When talking in the historical context about Buddhas, the followers of this religion could be referring to the historical figure called the Buddha (awakened one), or they could be referring to anyone who has attained “full enlightenment.” They supposedly have awakened from the sleep of ignorance and are able to see things as they truly are. In Buddhist teaching, these men are free from faults and mental obstructions. So, in order to escape the cycle of karma, a person would do well to follow these fully enlightened persons.
II. What the Bible Says About Christian Reaping and Sowing?
As we look at this biblical teaching, we will see some vast differences from the law of karma and the biblical teaching of sowing and reaping.
A Personal God and Judge
By comparing the biblical idea of sowing and reaping with karma it becomes immediately clear that they are not in the least bit compatible. The Christian worldview begins with a holy God, who is Creator and Sustainer of the universe. It is ultimately to Him that all men and women must give an account for the things done in this life. Scripture explicitly states in many places that there are no other gods except one. As an example, there is Deuteronomy 6:4 which tells Israel:
“Hear, O Israel! The Lord is our God, the Lord is one!“
Another passage from the Old Testament which teaches this truth is Deuteronomy 4:35,39. It states:
“To you it was shown that you might know that the Lord, He is God; there is no other besides Him. Know therefore today, and take it to your heart, that the Lord, He is God in heaven above and on the earth below; there is no other.“
Of course, we see that the New Testament follows suit that there is only one God and he is a personal Deity. For instance, Paul tells Timothy:
“For there is one God, and one mediator also between God and men, the man Christ Jesus.” (1 Timothy 2:5).
Also, as we’ve stated earlier, it is to this one God that we are to give an account. Peter tells us:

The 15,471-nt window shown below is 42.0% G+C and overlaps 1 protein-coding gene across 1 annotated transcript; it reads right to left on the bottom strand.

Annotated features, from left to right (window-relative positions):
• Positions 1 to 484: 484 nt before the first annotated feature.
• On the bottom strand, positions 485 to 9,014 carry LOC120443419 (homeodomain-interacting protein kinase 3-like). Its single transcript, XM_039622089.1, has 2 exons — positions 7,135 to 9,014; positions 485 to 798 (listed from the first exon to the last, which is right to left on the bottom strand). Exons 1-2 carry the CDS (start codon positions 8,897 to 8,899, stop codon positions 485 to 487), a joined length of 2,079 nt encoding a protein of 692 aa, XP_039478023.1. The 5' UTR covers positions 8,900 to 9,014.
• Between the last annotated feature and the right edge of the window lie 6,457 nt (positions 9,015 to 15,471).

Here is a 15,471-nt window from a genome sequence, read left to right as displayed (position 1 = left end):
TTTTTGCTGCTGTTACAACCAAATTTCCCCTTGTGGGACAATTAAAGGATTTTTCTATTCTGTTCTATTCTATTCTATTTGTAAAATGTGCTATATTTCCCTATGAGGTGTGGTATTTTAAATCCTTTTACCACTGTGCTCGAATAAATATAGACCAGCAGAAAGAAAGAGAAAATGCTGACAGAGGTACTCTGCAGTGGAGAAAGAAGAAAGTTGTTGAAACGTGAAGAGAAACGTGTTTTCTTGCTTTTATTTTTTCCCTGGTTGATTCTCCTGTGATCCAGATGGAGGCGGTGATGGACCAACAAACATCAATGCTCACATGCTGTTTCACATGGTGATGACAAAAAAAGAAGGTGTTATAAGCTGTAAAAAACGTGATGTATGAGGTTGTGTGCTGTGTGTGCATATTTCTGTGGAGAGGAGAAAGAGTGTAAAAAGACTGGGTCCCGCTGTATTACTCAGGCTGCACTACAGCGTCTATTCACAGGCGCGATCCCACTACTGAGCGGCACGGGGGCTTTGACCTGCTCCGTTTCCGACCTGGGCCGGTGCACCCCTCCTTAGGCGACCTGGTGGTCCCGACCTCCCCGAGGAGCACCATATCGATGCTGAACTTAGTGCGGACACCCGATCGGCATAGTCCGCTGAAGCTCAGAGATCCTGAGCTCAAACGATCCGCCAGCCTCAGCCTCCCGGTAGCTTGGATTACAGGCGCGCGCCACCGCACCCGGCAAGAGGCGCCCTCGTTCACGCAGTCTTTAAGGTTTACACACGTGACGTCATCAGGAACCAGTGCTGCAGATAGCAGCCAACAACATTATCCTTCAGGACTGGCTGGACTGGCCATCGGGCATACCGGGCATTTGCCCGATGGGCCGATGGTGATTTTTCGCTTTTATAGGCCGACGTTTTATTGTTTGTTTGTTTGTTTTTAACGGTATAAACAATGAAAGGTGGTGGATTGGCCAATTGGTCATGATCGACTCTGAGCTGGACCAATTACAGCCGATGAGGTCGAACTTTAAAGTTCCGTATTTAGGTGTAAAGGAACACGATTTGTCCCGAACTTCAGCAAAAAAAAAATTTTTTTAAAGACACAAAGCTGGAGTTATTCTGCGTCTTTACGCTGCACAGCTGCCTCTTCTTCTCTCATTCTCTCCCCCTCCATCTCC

“For the time already past is sufficient for you to have carried out the desire of the Gentiles, having pursued a course of sensuality, lusts, drunkenness, carousing, drinking parties and abominable idolatries. 4 In all this, they are surprised that you do not run with them into the same excesses of dissipation, and they malign you; 5 but they will give account to Him who is ready to judge the living and the dead. 6 For the gospel has for this purpose been preached even to those who are dead, that though they are judged in the flesh as men, they may live in the spirit according to the will of God.” (1 Peter 4:3-6).
No Reincarnation but Resurrection
Further, Christianity knows nothing of reincarnation. We don’t have multiple chances to get it right if we don’t do it in this life. And when we die we don’t come back as an insect or a cow. Nor do we become a different person. In other words, I was never an Egyptian Pharaoh in a previous life. And no one else was either. The writer of Hebrews informs us: “And inasmuch as it is appointed for men to die once and after this comes judgment.” (Hebrews 9:27).
It also should be noted that the body is at least as important in the Christian worldview as the soul. Karma teaches that we have to be released eventually from this physical world, which would include the physical body. Scripture does, in fact, teach that when we die we are absent from the body. And if we are Christians it says we are present with the Lord (2 Corinthians 5:8). However, it also just as plainly states that we will not be absent forever from our bodies. They will be resurrected and we will live eternally in a new body that will not die again. (1 Corinthians 15:35-58). And we will do so on a New Heaven and a New Earth (Revelation 21:1).
To get a better understanding of what these bodies could be like, we need only look at the resurrected Christ. With the exception of his appearance on the road to Emmaus to some of his followers in which his identity was briefly hidden, he was recognized by those he met after his resurrection. So he must have had the same appearance or they couldn’t have recognized him. He wasn’t someone else entirely. He was the same Jesus that had been on the earth for over thirty years. People could touch him and interact with him just as they had before. He also talked about eating and drinking in his future Kingdom (Matthew 26:29). It was a glorified body he had but a body nonetheless.
Scripture tells us that our bodies will be similar. The apostle John informs us:
“Beloved, now we are children of God, and it has not appeared as yet what we will be. We know that when He appears, we will be like Him, because we will see Him just as He is. 3 And everyone who has this hope fixed on Him purifies himself, just as He is pure.“ (1 John 3:2,3).
All of this is a far cry from the other Eastern religions with their seemingly endless cycles of souls going into one body after another with various identities.
The Law of the Harvest